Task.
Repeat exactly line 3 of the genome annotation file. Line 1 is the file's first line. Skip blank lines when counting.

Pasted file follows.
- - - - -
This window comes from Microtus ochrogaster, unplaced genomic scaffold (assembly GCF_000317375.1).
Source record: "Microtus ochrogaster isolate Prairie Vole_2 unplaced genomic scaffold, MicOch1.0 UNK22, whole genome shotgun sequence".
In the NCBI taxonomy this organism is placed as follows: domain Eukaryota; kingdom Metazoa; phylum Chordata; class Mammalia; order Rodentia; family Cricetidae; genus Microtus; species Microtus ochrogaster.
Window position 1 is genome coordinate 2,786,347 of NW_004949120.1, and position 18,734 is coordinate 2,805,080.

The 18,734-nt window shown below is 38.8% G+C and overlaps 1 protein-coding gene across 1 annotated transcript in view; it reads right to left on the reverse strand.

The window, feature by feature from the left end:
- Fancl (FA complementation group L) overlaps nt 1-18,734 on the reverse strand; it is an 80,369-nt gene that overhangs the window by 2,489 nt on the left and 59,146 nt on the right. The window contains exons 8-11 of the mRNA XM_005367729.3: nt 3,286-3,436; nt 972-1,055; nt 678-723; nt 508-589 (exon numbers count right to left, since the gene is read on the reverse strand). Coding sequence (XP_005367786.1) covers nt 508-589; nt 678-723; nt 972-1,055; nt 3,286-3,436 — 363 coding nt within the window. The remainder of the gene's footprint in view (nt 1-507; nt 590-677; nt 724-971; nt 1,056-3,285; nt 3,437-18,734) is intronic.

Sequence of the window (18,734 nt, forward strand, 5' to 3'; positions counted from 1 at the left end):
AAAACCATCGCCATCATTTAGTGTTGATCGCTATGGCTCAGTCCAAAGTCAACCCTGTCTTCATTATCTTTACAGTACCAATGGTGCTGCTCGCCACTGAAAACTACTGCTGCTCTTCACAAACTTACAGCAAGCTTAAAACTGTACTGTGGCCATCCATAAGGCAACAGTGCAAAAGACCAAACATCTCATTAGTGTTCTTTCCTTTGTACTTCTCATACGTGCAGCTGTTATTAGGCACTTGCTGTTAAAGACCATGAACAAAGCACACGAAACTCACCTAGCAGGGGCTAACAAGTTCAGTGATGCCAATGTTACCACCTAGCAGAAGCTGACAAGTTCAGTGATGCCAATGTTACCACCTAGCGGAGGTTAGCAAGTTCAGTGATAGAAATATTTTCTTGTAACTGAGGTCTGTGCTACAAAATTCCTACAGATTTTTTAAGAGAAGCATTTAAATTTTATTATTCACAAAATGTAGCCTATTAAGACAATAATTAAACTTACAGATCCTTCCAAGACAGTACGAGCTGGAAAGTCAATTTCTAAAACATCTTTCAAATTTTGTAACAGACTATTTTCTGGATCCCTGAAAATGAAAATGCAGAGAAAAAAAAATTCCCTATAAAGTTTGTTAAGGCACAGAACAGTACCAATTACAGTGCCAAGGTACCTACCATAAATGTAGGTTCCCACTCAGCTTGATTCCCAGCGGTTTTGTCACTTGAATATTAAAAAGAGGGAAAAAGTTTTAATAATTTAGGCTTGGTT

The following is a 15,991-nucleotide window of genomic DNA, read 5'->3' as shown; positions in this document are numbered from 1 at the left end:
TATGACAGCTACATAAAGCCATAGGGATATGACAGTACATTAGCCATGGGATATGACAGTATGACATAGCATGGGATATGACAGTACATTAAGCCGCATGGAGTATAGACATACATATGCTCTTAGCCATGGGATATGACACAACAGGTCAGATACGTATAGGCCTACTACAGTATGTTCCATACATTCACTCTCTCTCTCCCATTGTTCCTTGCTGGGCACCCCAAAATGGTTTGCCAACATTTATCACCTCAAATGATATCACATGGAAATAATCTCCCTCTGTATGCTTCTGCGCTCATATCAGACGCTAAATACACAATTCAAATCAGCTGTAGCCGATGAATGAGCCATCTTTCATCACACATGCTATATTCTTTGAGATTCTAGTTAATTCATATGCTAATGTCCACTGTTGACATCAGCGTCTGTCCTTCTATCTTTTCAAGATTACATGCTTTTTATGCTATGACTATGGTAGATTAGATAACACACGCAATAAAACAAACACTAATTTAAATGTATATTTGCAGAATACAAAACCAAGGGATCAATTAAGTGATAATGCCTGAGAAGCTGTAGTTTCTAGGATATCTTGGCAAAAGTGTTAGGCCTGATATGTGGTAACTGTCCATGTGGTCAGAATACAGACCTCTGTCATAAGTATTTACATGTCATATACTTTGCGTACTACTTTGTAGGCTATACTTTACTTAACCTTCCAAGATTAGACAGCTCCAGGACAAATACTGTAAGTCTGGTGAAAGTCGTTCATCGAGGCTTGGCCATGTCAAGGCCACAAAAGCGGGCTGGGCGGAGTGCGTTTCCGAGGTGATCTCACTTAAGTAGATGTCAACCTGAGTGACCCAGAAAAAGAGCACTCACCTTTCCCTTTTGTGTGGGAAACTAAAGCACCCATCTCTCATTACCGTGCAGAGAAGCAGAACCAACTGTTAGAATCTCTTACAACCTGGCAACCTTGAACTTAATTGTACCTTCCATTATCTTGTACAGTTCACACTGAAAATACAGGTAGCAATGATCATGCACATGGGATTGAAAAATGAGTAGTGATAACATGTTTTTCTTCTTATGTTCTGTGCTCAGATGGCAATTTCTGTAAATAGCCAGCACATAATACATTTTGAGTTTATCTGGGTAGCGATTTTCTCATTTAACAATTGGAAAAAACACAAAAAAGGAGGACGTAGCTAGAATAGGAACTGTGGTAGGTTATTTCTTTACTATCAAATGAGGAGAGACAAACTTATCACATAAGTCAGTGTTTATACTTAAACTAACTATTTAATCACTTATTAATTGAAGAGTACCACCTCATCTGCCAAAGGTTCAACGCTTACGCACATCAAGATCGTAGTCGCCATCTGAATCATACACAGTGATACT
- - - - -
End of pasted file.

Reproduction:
In the NCBI taxonomy this organism is placed as follows: domain Eukaryota; kingdom Metazoa; phylum Chordata; class Mammalia; order Rodentia; family Cricetidae; genus Microtus; species Microtus ochrogaster.